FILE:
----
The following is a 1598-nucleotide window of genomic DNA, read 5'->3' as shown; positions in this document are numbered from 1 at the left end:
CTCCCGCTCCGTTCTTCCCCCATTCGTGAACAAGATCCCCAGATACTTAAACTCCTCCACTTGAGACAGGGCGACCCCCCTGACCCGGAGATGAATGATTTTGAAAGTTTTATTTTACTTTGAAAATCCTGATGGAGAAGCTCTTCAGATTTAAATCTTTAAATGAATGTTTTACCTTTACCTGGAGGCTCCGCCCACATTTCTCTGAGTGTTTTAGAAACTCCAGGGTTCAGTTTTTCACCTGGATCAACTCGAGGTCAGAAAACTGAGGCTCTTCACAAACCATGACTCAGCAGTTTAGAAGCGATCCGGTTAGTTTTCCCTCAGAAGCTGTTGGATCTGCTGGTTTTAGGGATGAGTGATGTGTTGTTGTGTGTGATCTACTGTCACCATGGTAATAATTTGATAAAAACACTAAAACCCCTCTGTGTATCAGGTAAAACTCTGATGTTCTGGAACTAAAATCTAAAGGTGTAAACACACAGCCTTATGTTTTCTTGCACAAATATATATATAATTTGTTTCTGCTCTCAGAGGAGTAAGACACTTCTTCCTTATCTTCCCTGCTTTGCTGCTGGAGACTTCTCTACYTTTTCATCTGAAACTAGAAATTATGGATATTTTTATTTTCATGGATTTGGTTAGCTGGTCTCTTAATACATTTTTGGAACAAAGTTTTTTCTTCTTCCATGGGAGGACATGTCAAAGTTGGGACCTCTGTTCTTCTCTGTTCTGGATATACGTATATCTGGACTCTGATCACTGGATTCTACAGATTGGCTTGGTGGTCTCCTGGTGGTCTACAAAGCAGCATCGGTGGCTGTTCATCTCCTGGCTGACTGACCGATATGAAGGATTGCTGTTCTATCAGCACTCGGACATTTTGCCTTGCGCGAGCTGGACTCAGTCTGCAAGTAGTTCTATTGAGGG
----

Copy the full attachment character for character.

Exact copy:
The following is a 1598-nucleotide window of genomic DNA, read 5'->3' as shown; positions in this document are numbered from 1 at the left end:
CTCCCGCTCCGTTCTTCCCCCATTCGTGAACAAGATCCCCAGATACTTAAACTCCTCCACTTGAGACAGGGCGACCCCCCTGACCCGGAGATGAATGATTTTGAAAGTTTTATTTTACTTTGAAAATCCTGATGGAGAAGCTCTTCAGATTTAAATCTTTAAATGAATGTTTTACCTTTACCTGGAGGCTCCGCCCACATTTCTCTGAGTGTTTTAGAAACTCCAGGGTTCAGTTTTTCACCTGGATCAACTCGAGGTCAGAAAACTGAGGCTCTTCACAAACCATGACTCAGCAGTTTAGAAGCGATCCGGTTAGTTTTCCCTCAGAAGCTGTTGGATCTGCTGGTTTTAGGGATGAGTGATGTGTTGTTGTGTGTGATCTACTGTCACCATGGTAATAATTTGATAAAAACACTAAAACCCCTCTGTGTATCAGGTAAAACTCTGATGTTCTGGAACTAAAATCTAAAGGTGTAAACACACAGCCTTATGTTTTCTTGCACAAATATATATATAATTTGTTTCTGCTCTCAGAGGAGTAAGACACTTCTTCCTTATCTTCCCTGCTTTGCTGCTGGAGACTTCTCTACYTTTTCATCTGAAACTAGAAATTATGGATATTTTTATTTTCATGGATTTGGTTAGCTGGTCTCTTAATACATTTTTGGAACAAAGTTTTTTCTTCTTCCATGGGAGGACATGTCAAAGTTGGGACCTCTGTTCTTCTCTGTTCTGGATATACGTATATCTGGACTCTGATCACTGGATTCTACAGATTGGCTTGGTGGTCTCCTGGTGGTCTACAAAGCAGCATCGGTGGCTGTTCATCTCCTGGCTGACTGACCGATATGAAGGATTGCTGTTCTATCAGCACTCGGACATTTTGCCTTGCGCGAGCTGGACTCAGTCTGCAAGTAGTTCTATTGAGGG